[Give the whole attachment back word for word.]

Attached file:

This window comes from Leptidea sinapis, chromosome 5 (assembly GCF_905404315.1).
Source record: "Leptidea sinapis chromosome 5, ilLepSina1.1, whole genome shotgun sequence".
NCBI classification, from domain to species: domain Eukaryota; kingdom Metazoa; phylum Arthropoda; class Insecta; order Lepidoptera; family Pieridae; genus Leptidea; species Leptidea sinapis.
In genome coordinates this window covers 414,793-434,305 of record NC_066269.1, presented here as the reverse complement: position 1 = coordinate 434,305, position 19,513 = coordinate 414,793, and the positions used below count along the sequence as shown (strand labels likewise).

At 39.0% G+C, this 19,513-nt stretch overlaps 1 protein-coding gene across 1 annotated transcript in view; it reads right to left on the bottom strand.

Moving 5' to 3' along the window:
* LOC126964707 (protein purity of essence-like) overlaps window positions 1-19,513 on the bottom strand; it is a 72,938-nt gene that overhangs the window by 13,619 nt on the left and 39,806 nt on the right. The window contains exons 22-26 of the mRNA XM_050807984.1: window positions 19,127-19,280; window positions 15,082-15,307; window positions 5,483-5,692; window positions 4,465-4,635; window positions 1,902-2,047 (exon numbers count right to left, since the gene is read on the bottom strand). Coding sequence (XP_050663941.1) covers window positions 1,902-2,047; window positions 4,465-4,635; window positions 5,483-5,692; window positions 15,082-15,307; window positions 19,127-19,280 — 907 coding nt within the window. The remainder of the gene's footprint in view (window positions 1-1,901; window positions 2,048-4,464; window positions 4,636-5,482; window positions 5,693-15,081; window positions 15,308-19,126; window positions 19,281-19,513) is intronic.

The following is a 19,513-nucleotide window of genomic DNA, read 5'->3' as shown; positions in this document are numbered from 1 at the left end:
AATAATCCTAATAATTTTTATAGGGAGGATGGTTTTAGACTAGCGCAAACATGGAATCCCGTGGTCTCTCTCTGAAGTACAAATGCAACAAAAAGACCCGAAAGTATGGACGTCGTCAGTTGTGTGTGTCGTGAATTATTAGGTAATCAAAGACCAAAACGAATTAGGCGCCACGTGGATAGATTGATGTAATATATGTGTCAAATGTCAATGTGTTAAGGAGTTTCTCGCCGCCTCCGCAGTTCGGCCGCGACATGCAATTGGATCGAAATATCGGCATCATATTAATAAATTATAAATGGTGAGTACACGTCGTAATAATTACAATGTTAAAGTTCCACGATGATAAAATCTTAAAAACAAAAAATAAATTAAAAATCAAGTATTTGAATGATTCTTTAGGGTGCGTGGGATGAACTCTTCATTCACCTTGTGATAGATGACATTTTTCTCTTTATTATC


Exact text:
This window comes from Leptidea sinapis, chromosome 5 (assembly GCF_905404315.1).
Source record: "Leptidea sinapis chromosome 5, ilLepSina1.1, whole genome shotgun sequence".
NCBI classification, from domain to species: domain Eukaryota; kingdom Metazoa; phylum Arthropoda; class Insecta; order Lepidoptera; family Pieridae; genus Leptidea; species Leptidea sinapis.
In genome coordinates this window covers 414,793-434,305 of record NC_066269.1, presented here as the reverse complement: position 1 = coordinate 434,305, position 19,513 = coordinate 414,793, and the positions used below count along the sequence as shown (strand labels likewise).

At 39.0% G+C, this 19,513-nt stretch overlaps 1 protein-coding gene across 1 annotated transcript in view; it reads right to left on the bottom strand.

Moving 5' to 3' along the window:
* LOC126964707 (protein purity of essence-like) overlaps window positions 1-19,513 on the bottom strand; it is a 72,938-nt gene that overhangs the window by 13,619 nt on the left and 39,806 nt on the right. The window contains exons 22-26 of the mRNA XM_050807984.1: window positions 19,127-19,280; window positions 15,082-15,307; window positions 5,483-5,692; window positions 4,465-4,635; window positions 1,902-2,047 (exon numbers count right to left, since the gene is read on the bottom strand). Coding sequence (XP_050663941.1) covers window positions 1,902-2,047; window positions 4,465-4,635; window positions 5,483-5,692; window positions 15,082-15,307; window positions 19,127-19,280 — 907 coding nt within the window. The remainder of the gene's footprint in view (window positions 1-1,901; window positions 2,048-4,464; window positions 4,636-5,482; window positions 5,693-15,081; window positions 15,308-19,126; window positions 19,281-19,513) is intronic.

The following is a 19,513-nucleotide window of genomic DNA, read 5'->3' as shown; positions in this document are numbered from 1 at the left end:
AATAATCCTAATAATTTTTATAGGGAGGATGGTTTTAGACTAGCGCAAACATGGAATCCCGTGGTCTCTCTCTGAAGTACAAATGCAACAAAAAGACCCGAAAGTATGGACGTCGTCAGTTGTGTGTGTCGTGAATTATTAGGTAATCAAAGACCAAAACGAATTAGGCGCCACGTGGATAGATTGATGTAATATATGTGTCAAATGTCAATGTGTTAAGGAGTTTCTCGCCGCCTCCGCAGTTCGGCCGCGACATGCAATTGGATCGAAATATCGGCATCATATTAATAAATTATAAATGGTGAGTACACGTCGTAATAATTACAATGTTAAAGTTCCACGATGATAAAATCTTAAAAACAAAAAATAAATTAAAAATCAAGTATTTGAATGATTCTTTAGGGTGCGTGGGATGAACTCTTCATTCACCTTGTGATAGATGACATTTTTCTCTTTATTATC